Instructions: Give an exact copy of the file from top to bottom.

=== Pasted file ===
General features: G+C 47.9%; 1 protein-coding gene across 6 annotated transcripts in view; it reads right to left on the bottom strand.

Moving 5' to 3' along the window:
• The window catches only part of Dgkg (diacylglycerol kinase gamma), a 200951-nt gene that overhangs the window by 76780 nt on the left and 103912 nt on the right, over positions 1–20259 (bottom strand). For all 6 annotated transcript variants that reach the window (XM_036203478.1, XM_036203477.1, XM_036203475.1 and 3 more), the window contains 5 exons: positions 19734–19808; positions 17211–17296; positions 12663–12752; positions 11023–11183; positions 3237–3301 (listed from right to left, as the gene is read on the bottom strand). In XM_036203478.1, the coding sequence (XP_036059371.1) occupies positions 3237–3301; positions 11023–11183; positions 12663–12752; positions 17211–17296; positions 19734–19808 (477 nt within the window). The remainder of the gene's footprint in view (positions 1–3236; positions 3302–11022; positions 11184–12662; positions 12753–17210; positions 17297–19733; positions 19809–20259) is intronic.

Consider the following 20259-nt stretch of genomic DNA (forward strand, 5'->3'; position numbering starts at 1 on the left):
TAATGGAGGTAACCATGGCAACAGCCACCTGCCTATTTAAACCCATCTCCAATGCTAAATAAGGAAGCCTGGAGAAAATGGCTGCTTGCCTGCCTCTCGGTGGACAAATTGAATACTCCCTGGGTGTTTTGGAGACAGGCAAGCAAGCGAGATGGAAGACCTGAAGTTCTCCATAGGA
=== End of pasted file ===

General features: G+C 47.9%; 1 protein-coding gene across 6 annotated transcripts in view; it reads right to left on the bottom strand.

Moving 5' to 3' along the window:
• The window catches only part of Dgkg (diacylglycerol kinase gamma), a 200951-nt gene that overhangs the window by 76780 nt on the left and 103912 nt on the right, over positions 1–20259 (bottom strand). For all 6 annotated transcript variants that reach the window (XM_036203478.1, XM_036203477.1, XM_036203475.1 and 3 more), the window contains 5 exons: positions 19734–19808; positions 17211–17296; positions 12663–12752; positions 11023–11183; positions 3237–3301 (listed from right to left, as the gene is read on the bottom strand). In XM_036203478.1, the coding sequence (XP_036059371.1) occupies positions 3237–3301; positions 11023–11183; positions 12663–12752; positions 17211–17296; positions 19734–19808 (477 nt within the window). The remainder of the gene's footprint in view (positions 1–3236; positions 3302–11022; positions 11184–12662; positions 12753–17210; positions 17297–19733; positions 19809–20259) is intronic.

Consider the following 20259-nt stretch of genomic DNA (forward strand, 5'->3'; position numbering starts at 1 on the left):
TAATGGAGGTAACCATGGCAACAGCCACCTGCCTATTTAAACCCATCTCCAATGCTAAATAAGGAAGCCTGGAGAAAATGGCTGCTTGCCTGCCTCTCGGTGGACAAATTGAATACTCCCTGGGTGTTTTGGAGACAGGCAAGCAAGCGAGATGGAAGACCTGAAGTTCTCCATAGGA